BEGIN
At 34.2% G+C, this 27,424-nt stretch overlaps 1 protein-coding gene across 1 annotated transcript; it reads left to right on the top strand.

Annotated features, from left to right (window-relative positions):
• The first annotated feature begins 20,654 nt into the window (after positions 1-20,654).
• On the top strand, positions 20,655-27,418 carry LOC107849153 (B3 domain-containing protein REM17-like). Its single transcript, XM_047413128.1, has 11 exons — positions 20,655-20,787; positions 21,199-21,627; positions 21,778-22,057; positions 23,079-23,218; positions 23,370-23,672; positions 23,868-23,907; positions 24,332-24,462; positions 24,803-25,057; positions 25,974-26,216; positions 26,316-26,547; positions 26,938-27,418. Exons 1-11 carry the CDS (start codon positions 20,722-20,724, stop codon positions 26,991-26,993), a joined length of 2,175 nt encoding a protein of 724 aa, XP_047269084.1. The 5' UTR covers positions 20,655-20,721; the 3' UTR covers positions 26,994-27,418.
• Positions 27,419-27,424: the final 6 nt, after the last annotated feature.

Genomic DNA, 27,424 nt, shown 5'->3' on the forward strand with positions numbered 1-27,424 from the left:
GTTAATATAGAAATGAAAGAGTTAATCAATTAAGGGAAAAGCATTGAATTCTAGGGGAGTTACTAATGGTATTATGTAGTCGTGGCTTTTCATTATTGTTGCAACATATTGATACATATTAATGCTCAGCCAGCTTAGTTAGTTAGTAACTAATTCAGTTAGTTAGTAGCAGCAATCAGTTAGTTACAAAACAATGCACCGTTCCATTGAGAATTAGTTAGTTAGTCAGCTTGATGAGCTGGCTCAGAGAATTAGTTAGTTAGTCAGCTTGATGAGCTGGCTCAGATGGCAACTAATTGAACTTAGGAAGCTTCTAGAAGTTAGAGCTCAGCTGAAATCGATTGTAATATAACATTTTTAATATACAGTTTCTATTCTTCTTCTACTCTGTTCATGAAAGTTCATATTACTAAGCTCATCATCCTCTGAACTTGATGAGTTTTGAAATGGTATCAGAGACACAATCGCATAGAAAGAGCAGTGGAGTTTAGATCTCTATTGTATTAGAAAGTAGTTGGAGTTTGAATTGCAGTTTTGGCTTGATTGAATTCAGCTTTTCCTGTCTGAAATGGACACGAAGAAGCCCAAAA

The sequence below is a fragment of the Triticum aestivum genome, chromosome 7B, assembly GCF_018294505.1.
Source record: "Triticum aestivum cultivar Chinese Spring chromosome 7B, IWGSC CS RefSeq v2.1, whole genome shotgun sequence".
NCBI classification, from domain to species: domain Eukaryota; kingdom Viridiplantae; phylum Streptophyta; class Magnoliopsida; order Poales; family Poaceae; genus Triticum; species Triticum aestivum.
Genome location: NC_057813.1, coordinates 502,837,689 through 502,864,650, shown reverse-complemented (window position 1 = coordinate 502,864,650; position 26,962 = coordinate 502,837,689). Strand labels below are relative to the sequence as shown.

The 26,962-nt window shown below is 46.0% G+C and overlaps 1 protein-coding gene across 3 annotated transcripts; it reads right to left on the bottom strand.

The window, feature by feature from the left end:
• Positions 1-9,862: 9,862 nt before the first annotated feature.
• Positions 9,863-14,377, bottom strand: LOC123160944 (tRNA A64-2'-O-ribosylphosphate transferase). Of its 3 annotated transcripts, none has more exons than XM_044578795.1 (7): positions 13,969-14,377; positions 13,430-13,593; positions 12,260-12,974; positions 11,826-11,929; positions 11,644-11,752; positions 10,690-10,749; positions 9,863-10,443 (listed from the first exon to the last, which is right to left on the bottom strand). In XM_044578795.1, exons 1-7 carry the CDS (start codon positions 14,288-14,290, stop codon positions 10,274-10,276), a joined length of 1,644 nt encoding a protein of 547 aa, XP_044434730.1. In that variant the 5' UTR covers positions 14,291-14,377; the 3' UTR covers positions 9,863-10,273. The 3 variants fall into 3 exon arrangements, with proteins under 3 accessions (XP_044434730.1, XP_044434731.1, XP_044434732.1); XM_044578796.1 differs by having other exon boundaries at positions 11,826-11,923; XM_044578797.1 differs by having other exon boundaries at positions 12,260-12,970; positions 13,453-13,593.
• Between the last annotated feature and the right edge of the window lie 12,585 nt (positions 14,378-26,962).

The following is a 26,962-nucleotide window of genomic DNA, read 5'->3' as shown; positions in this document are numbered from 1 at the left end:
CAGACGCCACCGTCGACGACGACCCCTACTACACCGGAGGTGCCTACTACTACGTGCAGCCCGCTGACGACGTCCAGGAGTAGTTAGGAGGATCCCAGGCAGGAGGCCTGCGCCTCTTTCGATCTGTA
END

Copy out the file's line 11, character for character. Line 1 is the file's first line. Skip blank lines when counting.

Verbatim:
Genome location: NC_057813.1, coordinates 502,837,689 through 502,864,650, shown reverse-complemented (window position 1 = coordinate 502,864,650; position 26,962 = coordinate 502,837,689). Strand labels below are relative to the sequence as shown.